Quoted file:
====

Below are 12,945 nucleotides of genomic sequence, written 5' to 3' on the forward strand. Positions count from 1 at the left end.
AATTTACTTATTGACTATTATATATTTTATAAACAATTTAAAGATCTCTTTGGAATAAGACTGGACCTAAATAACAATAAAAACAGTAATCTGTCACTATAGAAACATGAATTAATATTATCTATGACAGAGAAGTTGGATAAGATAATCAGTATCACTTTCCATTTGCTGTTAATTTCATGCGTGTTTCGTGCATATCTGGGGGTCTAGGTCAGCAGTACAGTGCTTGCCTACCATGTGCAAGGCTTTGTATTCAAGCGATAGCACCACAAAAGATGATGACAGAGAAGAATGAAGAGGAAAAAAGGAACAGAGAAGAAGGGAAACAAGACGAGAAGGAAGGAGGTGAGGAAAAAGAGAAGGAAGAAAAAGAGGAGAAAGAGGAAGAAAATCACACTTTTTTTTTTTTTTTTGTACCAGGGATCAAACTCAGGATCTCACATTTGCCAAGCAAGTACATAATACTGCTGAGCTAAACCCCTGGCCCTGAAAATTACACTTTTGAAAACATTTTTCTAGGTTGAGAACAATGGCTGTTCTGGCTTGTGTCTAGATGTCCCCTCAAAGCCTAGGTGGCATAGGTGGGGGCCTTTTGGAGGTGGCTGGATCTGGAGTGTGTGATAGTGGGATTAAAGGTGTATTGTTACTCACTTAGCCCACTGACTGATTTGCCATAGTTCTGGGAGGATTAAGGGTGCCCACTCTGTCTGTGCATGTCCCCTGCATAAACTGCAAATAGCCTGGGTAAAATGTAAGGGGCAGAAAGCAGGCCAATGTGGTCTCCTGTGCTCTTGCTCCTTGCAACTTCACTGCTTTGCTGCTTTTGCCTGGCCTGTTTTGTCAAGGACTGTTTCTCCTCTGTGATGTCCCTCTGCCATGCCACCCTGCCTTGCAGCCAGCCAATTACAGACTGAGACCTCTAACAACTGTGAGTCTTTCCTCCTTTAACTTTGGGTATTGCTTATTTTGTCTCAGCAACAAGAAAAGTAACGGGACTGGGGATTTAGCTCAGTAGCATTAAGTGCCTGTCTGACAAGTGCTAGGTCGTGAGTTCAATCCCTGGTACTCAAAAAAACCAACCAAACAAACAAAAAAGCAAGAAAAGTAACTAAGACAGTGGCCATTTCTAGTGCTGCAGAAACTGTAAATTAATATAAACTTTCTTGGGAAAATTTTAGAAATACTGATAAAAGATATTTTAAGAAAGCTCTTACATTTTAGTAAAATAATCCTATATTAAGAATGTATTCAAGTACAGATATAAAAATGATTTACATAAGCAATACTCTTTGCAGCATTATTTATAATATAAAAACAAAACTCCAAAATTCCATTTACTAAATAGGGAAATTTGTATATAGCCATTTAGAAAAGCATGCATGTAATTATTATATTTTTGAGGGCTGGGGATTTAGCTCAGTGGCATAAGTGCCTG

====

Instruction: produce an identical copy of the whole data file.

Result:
Below are 12,945 nucleotides of genomic sequence, written 5' to 3' on the forward strand. Positions count from 1 at the left end.
AATTTACTTATTGACTATTATATATTTTATAAACAATTTAAAGATCTCTTTGGAATAAGACTGGACCTAAATAACAATAAAAACAGTAATCTGTCACTATAGAAACATGAATTAATATTATCTATGACAGAGAAGTTGGATAAGATAATCAGTATCACTTTCCATTTGCTGTTAATTTCATGCGTGTTTCGTGCATATCTGGGGGTCTAGGTCAGCAGTACAGTGCTTGCCTACCATGTGCAAGGCTTTGTATTCAAGCGATAGCACCACAAAAGATGATGACAGAGAAGAATGAAGAGGAAAAAAGGAACAGAGAAGAAGGGAAACAAGACGAGAAGGAAGGAGGTGAGGAAAAAGAGAAGGAAGAAAAAGAGGAGAAAGAGGAAGAAAATCACACTTTTTTTTTTTTTTTTGTACCAGGGATCAAACTCAGGATCTCACATTTGCCAAGCAAGTACATAATACTGCTGAGCTAAACCCCTGGCCCTGAAAATTACACTTTTGAAAACATTTTTCTAGGTTGAGAACAATGGCTGTTCTGGCTTGTGTCTAGATGTCCCCTCAAAGCCTAGGTGGCATAGGTGGGGGCCTTTTGGAGGTGGCTGGATCTGGAGTGTGTGATAGTGGGATTAAAGGTGTATTGTTACTCACTTAGCCCACTGACTGATTTGCCATAGTTCTGGGAGGATTAAGGGTGCCCACTCTGTCTGTGCATGTCCCCTGCATAAACTGCAAATAGCCTGGGTAAAATGTAAGGGGCAGAAAGCAGGCCAATGTGGTCTCCTGTGCTCTTGCTCCTTGCAACTTCACTGCTTTGCTGCTTTTGCCTGGCCTGTTTTGTCAAGGACTGTTTCTCCTCTGTGATGTCCCTCTGCCATGCCACCCTGCCTTGCAGCCAGCCAATTACAGACTGAGACCTCTAACAACTGTGAGTCTTTCCTCCTTTAACTTTGGGTATTGCTTATTTTGTCTCAGCAACAAGAAAAGTAACGGGACTGGGGATTTAGCTCAGTAGCATTAAGTGCCTGTCTGACAAGTGCTAGGTCGTGAGTTCAATCCCTGGTACTCAAAAAAACCAACCAAACAAACAAAAAAGCAAGAAAAGTAACTAAGACAGTGGCCATTTCTAGTGCTGCAGAAACTGTAAATTAATATAAACTTTCTTGGGAAAATTTTAGAAATACTGATAAAAGATATTTTAAGAAAGCTCTTACATTTTAGTAAAATAATCCTATATTAAGAATGTATTCAAGTACAGATATAAAAATGATTTACATAAGCAATACTCTTTGCAGCATTATTTATAATATAAAAACAAAACTCCAAAATTCCATTTACTAAATAGGGAAATTTGTATATAGCCATTTAGAAAAGCATGCATGTAATTATTATATTTTTGAGGGCTGGGGATTTAGCTCAGTGGCATAAGTGCCTG